In I Corinthians 9 and Galatians 5 we see two views of temperance. Both of them are Biblical, and both of them are correct, although they seem to be in conflict. This is one of those wonderful paradoxes we find in the Word of God, mysterious contrasts in truth that, through close examination and meditation, reveal greater truth. We are told in I Corinthians to exercise temperance in order to gain eternal rewards. Temperance is exercised by keeping our bodies in subjection to our minds. Other than God, the most important person to obey is oneself! Yet most people find it difficult to obey themselves all the time. The one who sets the alarm clock to wake himself up at a set time is the one who turns it off in the morning so that he can sleep later. Who set the alarm? You did. Who ignored or disobeyed the order to get up at that time? It was you. You wouldn’t obey yourself. Failure in life can usually be traced to rebellion against one’s own decisions! Unkept schedules, deadlines, and appointments undermine our credibility, and they arise out of failure to subject ourselves to ourselves. Budgets are blown and promises are broken for the same reason. There is real good in training ourselves to obey ourselves through doing the disliked task first or setting up exercises in self-discipline. Proverbs 16:32 says, “He that is slow to anger is better than the mighty; and he that ruleth his spirit than he that taketh a city.” The Galatians 5 view of temperance is connected to the teaching of the New Testament that living the Christian life is actually letting Christ live through us. This teaching is easy to find in Galatians. “I am crucified with Christ: nevertheless I live; yet not I, but Christ liveth in me: and the life which I now live in the flesh I live by the faith of the Son of God, who loved me, and gave himself for me.” (2:20) “This only would I learn of you, Received ye the Spirit by the works of the law, or by the hearing of faith? Are ye so foolish? having begun in the Spirit, are ye now made perfect by the flesh?” (3:2-3) “This I say then, Walk in the Spirit, and ye shall not fulfil the lust of the flesh.” (5:16) We live for Christ by telling Him, “I can’t, but you can.” We cast away confidence in the flesh, and walk by faith in His indwelling Spirit. The Christian life is a supernatural life, not produced by determination and self-effort. But we read again the words of I Corinthians 9:24-27, and ask, “Which is it? Self-control or God-control?” The question of temperance is at the heart of our questions about the Christian life!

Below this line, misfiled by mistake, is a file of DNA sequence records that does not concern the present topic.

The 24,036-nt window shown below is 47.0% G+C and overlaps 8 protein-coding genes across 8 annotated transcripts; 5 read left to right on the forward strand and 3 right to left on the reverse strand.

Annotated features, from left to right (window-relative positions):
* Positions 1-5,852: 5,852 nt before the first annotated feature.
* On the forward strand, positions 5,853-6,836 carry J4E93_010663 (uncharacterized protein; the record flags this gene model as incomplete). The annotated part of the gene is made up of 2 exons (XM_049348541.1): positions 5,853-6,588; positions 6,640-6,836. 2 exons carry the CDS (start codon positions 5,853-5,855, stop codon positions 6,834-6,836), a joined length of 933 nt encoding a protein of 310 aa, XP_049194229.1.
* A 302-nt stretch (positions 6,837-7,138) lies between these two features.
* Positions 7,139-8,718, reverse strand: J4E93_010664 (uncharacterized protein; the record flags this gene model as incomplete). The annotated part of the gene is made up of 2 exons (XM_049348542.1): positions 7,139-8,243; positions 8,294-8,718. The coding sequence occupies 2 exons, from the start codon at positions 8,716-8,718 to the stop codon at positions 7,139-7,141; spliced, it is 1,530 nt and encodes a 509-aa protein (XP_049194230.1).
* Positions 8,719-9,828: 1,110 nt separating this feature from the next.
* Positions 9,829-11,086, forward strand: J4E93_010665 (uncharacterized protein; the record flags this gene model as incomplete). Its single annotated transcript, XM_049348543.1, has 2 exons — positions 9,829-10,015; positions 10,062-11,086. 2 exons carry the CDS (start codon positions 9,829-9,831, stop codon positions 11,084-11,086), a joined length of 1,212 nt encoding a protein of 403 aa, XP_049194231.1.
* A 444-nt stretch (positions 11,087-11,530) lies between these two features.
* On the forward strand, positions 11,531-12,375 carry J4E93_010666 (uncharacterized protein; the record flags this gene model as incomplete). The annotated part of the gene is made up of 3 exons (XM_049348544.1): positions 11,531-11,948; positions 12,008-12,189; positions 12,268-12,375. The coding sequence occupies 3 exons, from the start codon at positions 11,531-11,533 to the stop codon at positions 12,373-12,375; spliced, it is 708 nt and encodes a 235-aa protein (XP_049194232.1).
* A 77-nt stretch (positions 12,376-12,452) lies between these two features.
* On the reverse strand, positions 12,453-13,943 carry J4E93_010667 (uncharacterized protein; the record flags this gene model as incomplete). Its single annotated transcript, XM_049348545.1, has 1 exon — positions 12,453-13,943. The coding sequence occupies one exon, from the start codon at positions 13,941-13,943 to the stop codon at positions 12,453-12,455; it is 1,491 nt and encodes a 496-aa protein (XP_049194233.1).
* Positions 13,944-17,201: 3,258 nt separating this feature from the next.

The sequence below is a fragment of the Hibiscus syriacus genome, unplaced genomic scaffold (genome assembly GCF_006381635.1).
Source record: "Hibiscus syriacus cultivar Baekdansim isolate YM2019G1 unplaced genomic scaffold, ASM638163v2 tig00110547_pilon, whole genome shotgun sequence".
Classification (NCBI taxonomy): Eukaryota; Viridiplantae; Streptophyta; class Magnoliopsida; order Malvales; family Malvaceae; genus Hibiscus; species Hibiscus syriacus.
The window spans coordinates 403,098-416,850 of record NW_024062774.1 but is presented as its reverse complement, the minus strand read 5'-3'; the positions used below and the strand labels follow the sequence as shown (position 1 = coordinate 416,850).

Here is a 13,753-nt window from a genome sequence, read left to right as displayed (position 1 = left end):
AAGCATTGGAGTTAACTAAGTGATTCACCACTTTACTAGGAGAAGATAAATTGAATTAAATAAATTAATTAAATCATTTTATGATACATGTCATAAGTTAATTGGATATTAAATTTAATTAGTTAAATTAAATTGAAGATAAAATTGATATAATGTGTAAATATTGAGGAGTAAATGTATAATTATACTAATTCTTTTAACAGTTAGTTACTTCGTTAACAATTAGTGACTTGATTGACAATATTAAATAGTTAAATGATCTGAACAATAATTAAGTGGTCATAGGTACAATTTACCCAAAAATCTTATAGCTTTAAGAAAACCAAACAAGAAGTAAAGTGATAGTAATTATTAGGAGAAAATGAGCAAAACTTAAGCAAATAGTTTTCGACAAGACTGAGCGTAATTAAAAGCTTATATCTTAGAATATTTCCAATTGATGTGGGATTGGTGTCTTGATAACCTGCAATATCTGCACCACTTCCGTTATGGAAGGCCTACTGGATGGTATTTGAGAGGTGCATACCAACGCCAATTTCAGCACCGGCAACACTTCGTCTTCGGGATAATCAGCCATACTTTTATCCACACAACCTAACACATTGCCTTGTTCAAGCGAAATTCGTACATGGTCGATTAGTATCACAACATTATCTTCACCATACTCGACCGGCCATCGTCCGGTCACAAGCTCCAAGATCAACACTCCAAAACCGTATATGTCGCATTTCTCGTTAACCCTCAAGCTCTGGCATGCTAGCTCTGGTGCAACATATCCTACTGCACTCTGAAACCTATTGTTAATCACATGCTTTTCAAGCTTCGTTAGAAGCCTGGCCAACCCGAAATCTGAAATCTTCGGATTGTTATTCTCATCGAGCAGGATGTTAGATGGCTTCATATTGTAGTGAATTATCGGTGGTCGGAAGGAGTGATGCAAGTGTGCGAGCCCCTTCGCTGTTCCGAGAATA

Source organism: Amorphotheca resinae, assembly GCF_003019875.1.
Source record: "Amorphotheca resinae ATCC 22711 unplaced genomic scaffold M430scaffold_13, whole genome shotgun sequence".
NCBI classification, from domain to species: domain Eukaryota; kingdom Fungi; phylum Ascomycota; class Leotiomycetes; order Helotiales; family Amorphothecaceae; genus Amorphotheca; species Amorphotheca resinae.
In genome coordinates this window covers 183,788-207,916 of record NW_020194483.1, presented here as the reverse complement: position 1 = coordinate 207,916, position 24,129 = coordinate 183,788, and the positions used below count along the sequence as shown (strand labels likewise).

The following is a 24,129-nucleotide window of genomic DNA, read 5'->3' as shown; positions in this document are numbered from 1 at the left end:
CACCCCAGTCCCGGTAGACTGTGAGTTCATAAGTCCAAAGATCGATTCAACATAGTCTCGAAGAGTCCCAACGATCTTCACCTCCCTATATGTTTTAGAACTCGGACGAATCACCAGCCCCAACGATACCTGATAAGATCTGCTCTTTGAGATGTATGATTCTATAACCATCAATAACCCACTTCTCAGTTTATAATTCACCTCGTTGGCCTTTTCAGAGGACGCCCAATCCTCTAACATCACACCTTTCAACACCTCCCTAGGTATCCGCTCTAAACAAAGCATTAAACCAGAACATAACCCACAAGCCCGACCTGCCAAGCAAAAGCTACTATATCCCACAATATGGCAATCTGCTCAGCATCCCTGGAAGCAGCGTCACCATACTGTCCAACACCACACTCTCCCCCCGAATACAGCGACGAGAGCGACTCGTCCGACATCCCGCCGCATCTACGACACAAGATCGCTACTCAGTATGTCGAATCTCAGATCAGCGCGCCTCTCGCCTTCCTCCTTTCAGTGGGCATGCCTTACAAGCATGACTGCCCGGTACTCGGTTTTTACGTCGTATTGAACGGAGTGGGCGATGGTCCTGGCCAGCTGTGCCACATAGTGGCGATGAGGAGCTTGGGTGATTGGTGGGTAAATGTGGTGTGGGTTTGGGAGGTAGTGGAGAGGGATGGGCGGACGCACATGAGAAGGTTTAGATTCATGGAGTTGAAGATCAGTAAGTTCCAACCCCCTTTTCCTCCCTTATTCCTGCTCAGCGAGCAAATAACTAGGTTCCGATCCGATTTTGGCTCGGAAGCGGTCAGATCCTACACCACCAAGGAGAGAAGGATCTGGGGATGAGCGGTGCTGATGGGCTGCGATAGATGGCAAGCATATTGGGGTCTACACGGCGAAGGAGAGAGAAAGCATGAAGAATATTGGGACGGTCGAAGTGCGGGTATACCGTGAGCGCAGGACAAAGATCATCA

2 Views of the Christian Life